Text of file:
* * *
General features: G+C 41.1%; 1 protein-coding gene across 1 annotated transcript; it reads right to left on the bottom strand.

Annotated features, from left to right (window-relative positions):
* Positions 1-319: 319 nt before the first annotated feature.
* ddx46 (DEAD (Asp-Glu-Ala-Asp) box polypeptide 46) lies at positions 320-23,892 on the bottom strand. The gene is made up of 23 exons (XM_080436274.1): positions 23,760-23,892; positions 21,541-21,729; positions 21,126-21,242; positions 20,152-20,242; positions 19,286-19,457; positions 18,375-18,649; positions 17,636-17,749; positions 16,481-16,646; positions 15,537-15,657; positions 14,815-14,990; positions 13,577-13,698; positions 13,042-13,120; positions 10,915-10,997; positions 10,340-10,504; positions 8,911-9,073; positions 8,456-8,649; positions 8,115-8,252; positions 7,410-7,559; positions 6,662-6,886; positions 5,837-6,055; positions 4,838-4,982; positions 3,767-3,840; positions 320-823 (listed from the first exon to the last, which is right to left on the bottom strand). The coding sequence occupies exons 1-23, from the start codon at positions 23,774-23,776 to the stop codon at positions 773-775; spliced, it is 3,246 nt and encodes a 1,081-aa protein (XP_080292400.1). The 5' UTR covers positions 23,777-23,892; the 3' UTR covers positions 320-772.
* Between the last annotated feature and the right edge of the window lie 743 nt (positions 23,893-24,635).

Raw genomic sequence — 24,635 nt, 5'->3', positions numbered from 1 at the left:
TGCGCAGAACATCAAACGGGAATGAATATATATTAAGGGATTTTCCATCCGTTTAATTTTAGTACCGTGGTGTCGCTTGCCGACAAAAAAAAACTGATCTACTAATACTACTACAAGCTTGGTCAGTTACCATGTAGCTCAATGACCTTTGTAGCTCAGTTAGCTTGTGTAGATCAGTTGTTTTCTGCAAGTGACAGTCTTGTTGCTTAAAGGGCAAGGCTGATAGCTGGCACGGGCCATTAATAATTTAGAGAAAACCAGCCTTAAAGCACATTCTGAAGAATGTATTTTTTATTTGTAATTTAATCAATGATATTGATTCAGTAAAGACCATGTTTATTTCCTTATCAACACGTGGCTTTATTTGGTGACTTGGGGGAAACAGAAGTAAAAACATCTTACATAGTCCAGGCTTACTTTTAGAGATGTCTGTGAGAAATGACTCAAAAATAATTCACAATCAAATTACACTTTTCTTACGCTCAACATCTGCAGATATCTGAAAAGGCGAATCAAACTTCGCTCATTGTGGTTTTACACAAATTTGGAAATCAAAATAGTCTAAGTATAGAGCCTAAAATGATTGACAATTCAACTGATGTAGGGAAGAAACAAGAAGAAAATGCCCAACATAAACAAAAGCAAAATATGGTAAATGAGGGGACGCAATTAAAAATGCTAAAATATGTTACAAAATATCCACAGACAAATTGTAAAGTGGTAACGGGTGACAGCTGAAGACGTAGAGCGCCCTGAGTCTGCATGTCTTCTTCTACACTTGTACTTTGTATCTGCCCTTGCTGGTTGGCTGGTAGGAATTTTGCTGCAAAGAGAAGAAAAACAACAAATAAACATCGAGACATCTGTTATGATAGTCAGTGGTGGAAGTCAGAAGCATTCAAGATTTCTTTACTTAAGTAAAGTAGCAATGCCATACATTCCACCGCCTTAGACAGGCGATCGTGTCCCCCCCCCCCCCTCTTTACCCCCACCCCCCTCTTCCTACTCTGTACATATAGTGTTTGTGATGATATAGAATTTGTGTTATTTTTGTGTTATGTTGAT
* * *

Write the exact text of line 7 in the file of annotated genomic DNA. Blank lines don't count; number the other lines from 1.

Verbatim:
TGCGCAGAACATCAAACGGGAATGAATATATATTAAGGGATTTTCCATCCGTTTAATTTTAGTACCGTGGTGTCGCTTGCCGACAAAAAAAAACTGATCTACTAATACTACTACAAGCTTGGTCAGTTACCATGTAGCTCAATGACCTTTGTAGCTCAGTTAGCTTGTGTAGATCAGTTGTTTTCTGCAAGTGACAGTCTTGTTGCTTAAAGGGCAAGGCTGATAGCTGGCACGGGCCATTAATAATTTAGAGAAAACCAGCCTTAAAGCACATTCTGAAGAATGTATTTTTTATTTGTAATTTAATCAATGATATTGATTCAGTAAAGACCATGTTTATTTCCTTATCAACACGTGGCTTTATTTGGTGACTTGGGGGAAACAGAAGTAAAAACATCTTACATAGTCCAGGCTTACTTTTAGAGATGTCTGTGAGAAATGACTCAAAAATAATTCACAATCAAATTACACTTTTCTTACGCTCAACATCTGCAGATATCTGAAAAGGCGAATCAAACTTCGCTCATTGTGGTTTTACACAAATTTGGAAATCAAAATAGTCTAAGTATAGAGCCTAAAATGATTGACAATTCAACTGATGTAGGGAAGAAACAAGAAGAAAATGCCCAACATAAACAAAAGCAAAATATGGTAAATGAGGGGACGCAATTAAAAATGCTAAAATATGTTACAAAATATCCACAGACAAATTGTAAAGTGGTAACGGGTGACAGCTGAAGACGTAGAGCGCCCTGAGTCTGCATGTCTTCTTCTACACTTGTACTTTGTATCTGCCCTTGCTGGTTGGCTGGTAGGAATTTTGCTGCAAAGAGAAGAAAAACAACAAATAAACATCGAGACATCTGTTATGATAGTCAGTGGTGGAAGTCAGAAGCATTCAAGATTTCTTTACTTAAGTAAAGTAGCAATGCCATACATTCCACCGCCTTAGACAGGCGATCGTGTCCCCCCCCCCCCCTCTTTACCCCCACCCCCCTCTTCCTACTCTGTACATATAGTGTTTGTGATGATATAGAATTTGTGTTATTTTTGTGTTATGTTGAT